You have to choose perseverance for it to finish its work. What would be the opposite? Whining. Complaining. Grumbling. Anger at God. Giving up. Using an acceptable but unbiblical practice of your culture to fix it—whatever IT is. We forget where we are going with Jesus. We move, change jobs, divorce, avoid, blame, consider ourselves victims, buy our way out, drink and drug our way out. You’ve seen your friends do this, haven’t you? Maybe you’ve done it. I know I have.
But, if we let Him, Jesus will remove that yucky stuff to make us mature and complete, not lacking in anything needed. It means having what’s necessary to live out Jesus’ life in us. It doesn’t mean perfect. We’re not promised perfection in this life. But, God will finish His particular work in us before He takes us home.
For you and me, God has things for us to do, kingdom work to do here on earth, during this time between Genesis 3 and Revelation 21. And, He needs us to be mature. To be grown up. It’s hard work to grow up, isn’t it?
I am not good at letting perseverance finish its work when I have a way out. What about you? It’s like exercising. I know I need to do it so I get started then get sidetracked and don’t get back to it. When I don’t have a way out, I am pretty good at persevering. That’s the value of backpacking. You’re stuck out there. You have to bear under the load and complete the trek in order to get out!!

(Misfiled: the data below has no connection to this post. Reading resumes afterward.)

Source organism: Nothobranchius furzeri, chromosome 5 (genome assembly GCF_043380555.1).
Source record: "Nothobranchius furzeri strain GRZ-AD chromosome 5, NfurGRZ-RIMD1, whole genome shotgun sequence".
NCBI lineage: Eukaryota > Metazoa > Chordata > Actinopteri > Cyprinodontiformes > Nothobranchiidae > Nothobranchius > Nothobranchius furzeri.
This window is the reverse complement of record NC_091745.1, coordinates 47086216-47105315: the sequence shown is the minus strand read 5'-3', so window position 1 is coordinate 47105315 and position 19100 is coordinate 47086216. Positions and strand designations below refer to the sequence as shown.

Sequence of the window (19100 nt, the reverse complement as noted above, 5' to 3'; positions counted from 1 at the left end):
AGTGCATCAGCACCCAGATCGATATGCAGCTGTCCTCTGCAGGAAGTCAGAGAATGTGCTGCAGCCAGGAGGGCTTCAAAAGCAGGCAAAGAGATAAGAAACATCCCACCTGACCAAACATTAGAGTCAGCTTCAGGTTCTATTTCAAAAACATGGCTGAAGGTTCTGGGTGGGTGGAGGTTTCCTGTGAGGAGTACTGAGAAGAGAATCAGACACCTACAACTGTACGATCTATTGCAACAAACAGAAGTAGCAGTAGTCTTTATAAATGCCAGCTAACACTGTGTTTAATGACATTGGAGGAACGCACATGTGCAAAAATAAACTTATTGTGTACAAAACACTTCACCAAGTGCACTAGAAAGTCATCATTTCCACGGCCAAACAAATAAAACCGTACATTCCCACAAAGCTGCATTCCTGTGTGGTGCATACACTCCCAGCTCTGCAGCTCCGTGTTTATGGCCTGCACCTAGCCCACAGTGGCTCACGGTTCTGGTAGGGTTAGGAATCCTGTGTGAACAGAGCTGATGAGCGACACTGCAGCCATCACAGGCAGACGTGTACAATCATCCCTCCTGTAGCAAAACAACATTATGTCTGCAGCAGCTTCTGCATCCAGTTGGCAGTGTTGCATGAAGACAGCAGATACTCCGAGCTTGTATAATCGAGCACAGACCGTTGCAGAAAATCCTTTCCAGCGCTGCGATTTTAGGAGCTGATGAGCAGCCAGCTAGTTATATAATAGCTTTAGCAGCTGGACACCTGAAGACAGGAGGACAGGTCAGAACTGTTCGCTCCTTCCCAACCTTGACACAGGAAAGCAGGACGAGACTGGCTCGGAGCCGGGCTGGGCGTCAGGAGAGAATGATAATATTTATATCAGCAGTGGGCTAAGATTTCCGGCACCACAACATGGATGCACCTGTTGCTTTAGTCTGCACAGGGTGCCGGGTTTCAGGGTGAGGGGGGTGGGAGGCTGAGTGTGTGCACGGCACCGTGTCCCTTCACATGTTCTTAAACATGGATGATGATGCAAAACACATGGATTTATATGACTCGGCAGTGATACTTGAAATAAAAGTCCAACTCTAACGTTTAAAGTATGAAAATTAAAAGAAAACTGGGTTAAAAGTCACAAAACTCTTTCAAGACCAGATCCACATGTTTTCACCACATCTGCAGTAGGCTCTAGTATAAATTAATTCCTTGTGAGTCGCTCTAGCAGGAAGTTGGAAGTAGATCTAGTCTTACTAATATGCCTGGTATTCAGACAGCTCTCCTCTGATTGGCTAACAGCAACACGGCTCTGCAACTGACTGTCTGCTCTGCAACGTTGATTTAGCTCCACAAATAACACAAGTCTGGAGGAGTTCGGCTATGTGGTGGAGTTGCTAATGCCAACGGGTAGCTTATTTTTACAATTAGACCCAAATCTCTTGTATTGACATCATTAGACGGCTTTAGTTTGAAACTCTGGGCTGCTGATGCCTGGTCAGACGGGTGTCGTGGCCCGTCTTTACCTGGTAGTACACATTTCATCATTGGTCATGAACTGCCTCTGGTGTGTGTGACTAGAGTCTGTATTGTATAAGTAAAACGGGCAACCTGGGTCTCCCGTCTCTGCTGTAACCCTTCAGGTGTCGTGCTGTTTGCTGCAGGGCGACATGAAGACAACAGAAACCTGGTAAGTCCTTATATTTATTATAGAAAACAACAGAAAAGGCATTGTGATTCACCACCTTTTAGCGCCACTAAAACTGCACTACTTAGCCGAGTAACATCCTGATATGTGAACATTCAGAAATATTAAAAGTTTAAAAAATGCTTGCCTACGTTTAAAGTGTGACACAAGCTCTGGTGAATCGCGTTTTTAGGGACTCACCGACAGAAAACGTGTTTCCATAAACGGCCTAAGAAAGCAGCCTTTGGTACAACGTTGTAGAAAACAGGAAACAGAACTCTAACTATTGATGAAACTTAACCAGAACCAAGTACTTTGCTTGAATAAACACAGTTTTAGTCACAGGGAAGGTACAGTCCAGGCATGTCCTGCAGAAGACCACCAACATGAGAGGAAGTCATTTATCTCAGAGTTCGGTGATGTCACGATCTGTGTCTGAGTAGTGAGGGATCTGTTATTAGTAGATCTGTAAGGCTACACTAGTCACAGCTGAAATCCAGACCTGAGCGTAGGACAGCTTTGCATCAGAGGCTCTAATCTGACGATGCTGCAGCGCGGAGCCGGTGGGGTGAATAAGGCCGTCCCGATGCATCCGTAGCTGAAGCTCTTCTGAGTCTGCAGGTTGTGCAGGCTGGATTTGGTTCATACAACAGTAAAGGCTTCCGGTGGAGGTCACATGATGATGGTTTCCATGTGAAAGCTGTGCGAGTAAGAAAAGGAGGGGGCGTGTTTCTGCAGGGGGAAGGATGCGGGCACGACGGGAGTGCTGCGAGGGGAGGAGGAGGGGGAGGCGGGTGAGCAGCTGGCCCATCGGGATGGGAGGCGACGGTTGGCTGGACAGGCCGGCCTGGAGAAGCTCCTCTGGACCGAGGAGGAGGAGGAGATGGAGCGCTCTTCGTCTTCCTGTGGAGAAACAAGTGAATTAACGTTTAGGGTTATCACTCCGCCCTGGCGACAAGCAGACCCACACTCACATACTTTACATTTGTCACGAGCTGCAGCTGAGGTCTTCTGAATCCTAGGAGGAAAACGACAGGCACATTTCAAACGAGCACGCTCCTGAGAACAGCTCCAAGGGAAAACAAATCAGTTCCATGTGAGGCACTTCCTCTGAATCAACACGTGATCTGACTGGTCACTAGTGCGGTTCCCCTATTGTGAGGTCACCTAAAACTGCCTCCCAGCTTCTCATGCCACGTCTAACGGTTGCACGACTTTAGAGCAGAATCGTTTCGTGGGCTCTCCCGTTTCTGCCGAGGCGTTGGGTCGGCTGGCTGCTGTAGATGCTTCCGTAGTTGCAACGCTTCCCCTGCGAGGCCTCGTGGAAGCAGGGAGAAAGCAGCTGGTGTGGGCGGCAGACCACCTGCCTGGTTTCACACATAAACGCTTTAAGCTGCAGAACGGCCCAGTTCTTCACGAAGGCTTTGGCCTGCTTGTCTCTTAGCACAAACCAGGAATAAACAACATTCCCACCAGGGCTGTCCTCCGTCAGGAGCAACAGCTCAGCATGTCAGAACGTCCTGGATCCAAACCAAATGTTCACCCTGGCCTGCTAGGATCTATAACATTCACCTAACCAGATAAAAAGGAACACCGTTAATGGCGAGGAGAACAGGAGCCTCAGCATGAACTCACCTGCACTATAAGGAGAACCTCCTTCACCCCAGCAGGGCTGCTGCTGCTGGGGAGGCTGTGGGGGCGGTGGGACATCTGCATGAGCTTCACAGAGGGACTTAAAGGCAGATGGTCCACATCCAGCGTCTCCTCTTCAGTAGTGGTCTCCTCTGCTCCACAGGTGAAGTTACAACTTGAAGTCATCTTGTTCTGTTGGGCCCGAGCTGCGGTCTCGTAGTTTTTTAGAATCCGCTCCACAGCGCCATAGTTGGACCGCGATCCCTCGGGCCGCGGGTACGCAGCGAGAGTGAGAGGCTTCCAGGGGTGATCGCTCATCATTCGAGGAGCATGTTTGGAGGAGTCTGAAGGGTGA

When we look at life just with our own eyes, we become fearful and pessimistic. We think to ourselves, “Nothing’s going to work. I don’t know if I can get through this.” But, as you move forward in faith, the Holy Spirit strengthens you and gives you courage that you didn’t know you had.
Our Profiles of Perseverance Bible Study will teach you more about having perseverance in your life.
Dear sisters, God allows things in our lives to test us, but His motive is not to trip us up. It’s not to make us fail, although our choosing to do so is always a possibility.
To have a joyful walk, you need to know Christ and know who you are as a Christian. You need to know whom you are serving. You need to know where you are going. Keep the eyes of your heart focused on Jesus, and the joy of becoming stronger, of fulfilling a purpose, of growing up as God’s child—the rewards of perseverance. I’m not talking about just when we get to heaven. I’m talking today. A joyful walk is one of those rewards.
Let Jesus satisfy your heart with joy so that your daily walk with Him will be a joyful one. Choose to step through life satisfied by Him.